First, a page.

Bad bulk statement Query query = em.createQuery("select s from Seller s where s.createDate <= ?1");
List sellers = query.getResultList();
Iterator i = seller.iterator();
while (.hasNext()) {
  Seller seller = (seller) i.next();
Good bulk statement UPDATE Seller s SET s.status = 'GOLD' WHERE s.createDate <= ?1

Association tables are commonly used to store unidirectional, one-to-many relationships, this is supported in EJB 3 with the @JoinTable annotation, using an association table will require extra SQL statement to manage the relationship, as well as unnecessary JOINs between the base tables and association tables.

Improving Query Performance

It may be worth enabling a higher level of logging in the persistence provider, thus you can obtain the full SQL statements used, this then can be "tuning utilities" to try and get the most optimized SQL.

Like all databases unless tables are small try to avoid full table scans, try and use a WHERE clause if possible, also make sure that the DBA has created indexes on large column tables that you do not need to retrieve specific columns.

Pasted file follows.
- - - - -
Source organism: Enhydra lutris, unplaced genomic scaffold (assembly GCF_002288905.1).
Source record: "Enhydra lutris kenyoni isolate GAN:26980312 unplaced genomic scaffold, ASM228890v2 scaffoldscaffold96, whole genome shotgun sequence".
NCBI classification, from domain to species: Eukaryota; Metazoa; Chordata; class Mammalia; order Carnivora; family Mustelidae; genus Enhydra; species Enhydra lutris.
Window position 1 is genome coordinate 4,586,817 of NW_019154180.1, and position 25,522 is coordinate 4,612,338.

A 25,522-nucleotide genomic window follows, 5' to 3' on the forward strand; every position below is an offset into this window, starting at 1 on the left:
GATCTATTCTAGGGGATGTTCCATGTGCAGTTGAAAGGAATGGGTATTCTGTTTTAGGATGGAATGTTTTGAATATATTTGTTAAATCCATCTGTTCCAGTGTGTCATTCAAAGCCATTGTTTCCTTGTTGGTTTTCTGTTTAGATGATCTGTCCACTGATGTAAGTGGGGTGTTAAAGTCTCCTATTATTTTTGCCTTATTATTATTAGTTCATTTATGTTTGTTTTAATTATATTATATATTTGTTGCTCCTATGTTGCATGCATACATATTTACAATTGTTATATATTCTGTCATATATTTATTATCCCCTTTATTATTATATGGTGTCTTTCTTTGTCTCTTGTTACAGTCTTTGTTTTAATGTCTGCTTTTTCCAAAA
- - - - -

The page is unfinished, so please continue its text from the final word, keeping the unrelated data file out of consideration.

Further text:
Try to use indexes for relationship fields, otherwise full table scans will happen, again liaise with the DBA to obtain the best table structure.

The last performance improvement can be to limit the number of rows retrieved (this is vendor specific), you can pass the JDBC fetch size as a vendor-specific @QueryHint in either named or dynamic queries

QueryHint @NamedQuery(
  name = "findUserWithNoItems",
  query = "Select distinct u from User u where u.items is empty",
  hints = {@QueryHint(name = "org.hibernate.fetchSize ", value = "50")}


EJB3 JPA does not require persistence providers to do any type of caching, but caching helps in reducing the amount of trips to the database. Be careful though, caching does have its downside as data can become stale thus causing other performance issues. Check with your vendor but most will support caching of entities and queries, caching is best used when data does not change much (read-only), it can be broken into three levels